Last year Joshua Swamidass, an Evolutionary Creationist who believes in a historic Adam, set a challenge called The 100 Year Old Tree to examine the question of the implications of a specially-created Adam. This was predicated on the fact that human beings appear to have a genetic history reaching back long before the young earth time frame for an Adam who is the first progenitor of humanity. Most ECs, of course, also argue that man has genetic footprints revealing his animal ancestry.
It may be helpful to reprint Joshua’s imaginary scenario at this point:
Let us imagine that God creates a fully grown tree today, and places it in a forest. A week later, a scientist and a theologian encounter this tree. The theologian believes that God is trustworthy and has clearly communicated to him that this tree was created just a week ago. The scientist bores a hole in the tree, and counts its rings. There are 100 rings, so he concludes that the tree is 100 years old. Who is right? In some senses, both the scientist and the theologian are right. God created a one week old tree (the true age) that looks 100 years old (the scientific age). Moreover, it would be absurd for the theologian to deny the 100 rings that the scientist uncovered, or to dispute the scientific age of the tree. Likewise, the scientist cannot really presume to disprove God.
Instead, the theologian should wonder why God would not leave clear, indisputable evidence that the tree is just a week old. My question to the theologians: Why might God choose not to leave evidence that this 100-year old tree is one week old? Alternatively, why might God choose to leave evidence that the week-old tree is 100 years old?
My full response (one of only three put up on his site, as it turned out) is here. I looked in some detail at philosophical reasons why the de novo tree (which in the scenario indisputably is new but looks old) is actually only seen as old by the scientist because of an understandable, but erroneous, confusion in relation to formal causation. But the obvious trigger for such an exercise is the oft-raised question of deception on God’s part, if man or any other part of creation should have a pseudo-history, such as tree rings or ancestral genetic markers, attached to it.
Although Joshua raised this matter of theodicy in relation to Adam, I noticed its similarity to similar discussions about Young Earth creationism as a whole, which seems to imply God’s falsely creating distant astronomical objects with an existing photon stream stretching across the light years, sedimentary rocks and decaying natural isotopes appearing much older than they are and so on.
There does indeed seem to be something intuitively wrong about this “Last Tuesdayism” (We all think we’ve been alive for decades, but the world was actually created last Tuesday, including all our memories). On the other hand, for most of two millennia and more a literal six-day creation was almost universally assumed by Jews and Christians alike, with Adam being formed during the first week and placed in the mature garden of Eden with all its fruiting trees, in many opinions to sin even before his first sunset.
I don’t know how much things like the endowment of Adam and Eve with navels was seriously considered by past divines,though it seems a surprisingly common question for internet posters to discuss. But although Irenaeus, for example, considered their fall to be linked to immaturity, there was no disagreement that they were essentially created as adults, and therefore, to outside appearances, created having the false appearance of a life-history whether or not they were ennaveled(!).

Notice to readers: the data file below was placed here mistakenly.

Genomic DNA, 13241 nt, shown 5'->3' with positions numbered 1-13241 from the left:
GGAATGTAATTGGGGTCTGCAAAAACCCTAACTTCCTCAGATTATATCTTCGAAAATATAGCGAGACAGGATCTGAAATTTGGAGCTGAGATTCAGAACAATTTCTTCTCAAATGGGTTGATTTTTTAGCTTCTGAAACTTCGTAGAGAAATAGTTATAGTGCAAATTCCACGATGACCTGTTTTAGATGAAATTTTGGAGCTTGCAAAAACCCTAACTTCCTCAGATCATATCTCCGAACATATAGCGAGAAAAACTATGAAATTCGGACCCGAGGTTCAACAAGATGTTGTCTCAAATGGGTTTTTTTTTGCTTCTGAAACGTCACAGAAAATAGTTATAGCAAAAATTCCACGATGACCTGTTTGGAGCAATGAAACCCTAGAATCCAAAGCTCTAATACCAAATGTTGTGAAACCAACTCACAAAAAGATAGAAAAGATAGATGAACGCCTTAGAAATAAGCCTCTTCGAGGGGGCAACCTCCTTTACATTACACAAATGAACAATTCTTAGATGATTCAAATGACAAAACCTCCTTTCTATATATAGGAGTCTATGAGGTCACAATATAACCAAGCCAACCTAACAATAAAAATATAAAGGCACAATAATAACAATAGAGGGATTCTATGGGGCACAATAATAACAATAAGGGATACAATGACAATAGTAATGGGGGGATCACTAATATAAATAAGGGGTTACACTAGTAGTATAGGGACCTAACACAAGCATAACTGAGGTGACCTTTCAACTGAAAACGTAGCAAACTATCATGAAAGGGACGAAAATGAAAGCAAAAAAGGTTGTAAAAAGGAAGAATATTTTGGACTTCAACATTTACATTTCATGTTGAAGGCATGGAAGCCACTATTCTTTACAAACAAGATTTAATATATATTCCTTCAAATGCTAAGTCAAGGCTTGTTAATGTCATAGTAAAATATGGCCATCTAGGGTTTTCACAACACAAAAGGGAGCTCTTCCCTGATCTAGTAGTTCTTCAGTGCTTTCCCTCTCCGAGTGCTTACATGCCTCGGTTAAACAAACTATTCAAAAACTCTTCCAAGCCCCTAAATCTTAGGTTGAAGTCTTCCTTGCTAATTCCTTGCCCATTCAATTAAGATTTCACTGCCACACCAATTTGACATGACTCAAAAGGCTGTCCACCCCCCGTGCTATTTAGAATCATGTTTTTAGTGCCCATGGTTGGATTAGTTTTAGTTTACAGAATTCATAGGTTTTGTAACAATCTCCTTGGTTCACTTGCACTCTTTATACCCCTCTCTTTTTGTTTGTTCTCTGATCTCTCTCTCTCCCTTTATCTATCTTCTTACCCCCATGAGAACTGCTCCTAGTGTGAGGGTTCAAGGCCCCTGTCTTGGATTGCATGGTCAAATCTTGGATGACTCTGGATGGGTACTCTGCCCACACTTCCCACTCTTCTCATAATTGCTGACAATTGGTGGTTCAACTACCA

The thing only appears to be a troubling question because modern scientists have become so used to the article of faith that they are studying natural reality, rather than natural phenomena (ie appearances). This is an epistemological error the mediaeval philosophers didn’t make, for they realised that what we conclude from our senses can be said to match, or not to match, reality – but cannot be demonstrated to be reality.
But I was recently discussing the Virgin Birth with someone, when it occurred to me that whether or not Adam was specially created, Bible-believing evolutionists simply have to lump the reality that God has the right to create a reality that would lead a scientist to false conclusions. Here’s why.
I remember as a teenager reading John Robinson’s Honest to God. The burden of the book was that “modern man” simply cannot accept traditional talk of miracles and so on because … science, modernism etc. I was slightly annoyed that at the tender age of sixteen I could not be “modern” because I had no trouble accepting miracles. But I was even more annoyed (as a zoology student) by his know-it-all assurance that if Jesus had been born of a virgin, he would have been a she, lacking a Y-chromosome. Ergo, modern man cannot believe in the Virgin Birth.
I am familiar enough with theistic evolutionists to know that a few atavistic positivists would indeed still find that argument a persuasive demonstration of the Bible’s erroneous worldview. But there are, thank the Lord, enough who are aware of the irrationality of scientism to say that Robinson knew “neither the scriptures, nor the power of God” in this matter. However, I suspect many more than the positivists would be troubled by the fact that any version of the Virgin Birth can be taken as evidence of God’s deceiving mankind in the Incarnation.
It is, of course, impossible to sequence the Lord Jesus’s genome, unless such could be reassembled and distinguished from those of thousands of others on a genuine Shroud of Turin or a piece of the True Cross. But that doesn’t alter the principle of the thing, that however you imagine it, Jesus would give some appearance contrary to his apparent history, whether scientifically, or simply by homespun family resemblance.
Suppose, for example (and it is the most implausible scenario of all) Jesus received all his genes from Mary, yet appeared as a male rather than an XO or XX female. That would be a supreme deception in every way, and not least because the promised King of David’s line would be a Queen. Very pleasing for gender-fluidity advocates, but in cultural context a non-starter.